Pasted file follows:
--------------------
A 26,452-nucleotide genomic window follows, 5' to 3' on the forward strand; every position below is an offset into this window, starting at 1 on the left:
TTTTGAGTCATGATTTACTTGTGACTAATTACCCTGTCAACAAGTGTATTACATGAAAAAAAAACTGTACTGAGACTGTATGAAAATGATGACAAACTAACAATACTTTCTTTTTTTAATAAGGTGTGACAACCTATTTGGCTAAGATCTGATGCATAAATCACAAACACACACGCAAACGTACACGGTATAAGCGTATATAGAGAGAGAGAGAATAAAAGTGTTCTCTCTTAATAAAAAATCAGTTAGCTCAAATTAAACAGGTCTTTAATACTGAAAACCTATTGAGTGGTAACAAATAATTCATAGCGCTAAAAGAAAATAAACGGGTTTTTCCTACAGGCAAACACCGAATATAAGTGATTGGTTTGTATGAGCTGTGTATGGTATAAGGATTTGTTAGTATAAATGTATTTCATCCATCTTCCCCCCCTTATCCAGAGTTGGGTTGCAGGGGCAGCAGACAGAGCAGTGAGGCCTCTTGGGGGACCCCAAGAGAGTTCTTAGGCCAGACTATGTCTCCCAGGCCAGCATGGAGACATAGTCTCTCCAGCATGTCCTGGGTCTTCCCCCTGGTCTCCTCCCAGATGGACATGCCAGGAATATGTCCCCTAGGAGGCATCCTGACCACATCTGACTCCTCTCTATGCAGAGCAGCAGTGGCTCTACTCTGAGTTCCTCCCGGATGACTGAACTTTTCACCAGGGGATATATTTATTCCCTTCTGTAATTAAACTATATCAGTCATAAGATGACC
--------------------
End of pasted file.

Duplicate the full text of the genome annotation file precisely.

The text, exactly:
A 26,452-nucleotide genomic window follows, 5' to 3' on the forward strand; every position below is an offset into this window, starting at 1 on the left:
TTTTGAGTCATGATTTACTTGTGACTAATTACCCTGTCAACAAGTGTATTACATGAAAAAAAAACTGTACTGAGACTGTATGAAAATGATGACAAACTAACAATACTTTCTTTTTTTAATAAGGTGTGACAACCTATTTGGCTAAGATCTGATGCATAAATCACAAACACACACGCAAACGTACACGGTATAAGCGTATATAGAGAGAGAGAGAATAAAAGTGTTCTCTCTTAATAAAAAATCAGTTAGCTCAAATTAAACAGGTCTTTAATACTGAAAACCTATTGAGTGGTAACAAATAATTCATAGCGCTAAAAGAAAATAAACGGGTTTTTCCTACAGGCAAACACCGAATATAAGTGATTGGTTTGTATGAGCTGTGTATGGTATAAGGATTTGTTAGTATAAATGTATTTCATCCATCTTCCCCCCCTTATCCAGAGTTGGGTTGCAGGGGCAGCAGACAGAGCAGTGAGGCCTCTTGGGGGACCCCAAGAGAGTTCTTAGGCCAGACTATGTCTCCCAGGCCAGCATGGAGACATAGTCTCTCCAGCATGTCCTGGGTCTTCCCCCTGGTCTCCTCCCAGATGGACATGCCAGGAATATGTCCCCTAGGAGGCATCCTGACCACATCTGACTCCTCTCTATGCAGAGCAGCAGTGGCTCTACTCTGAGTTCCTCCCGGATGACTGAACTTTTCACCAGGGGATATATTTATTCCCTTCTGTAATTAAACTATATCAGTCATAAGATGACC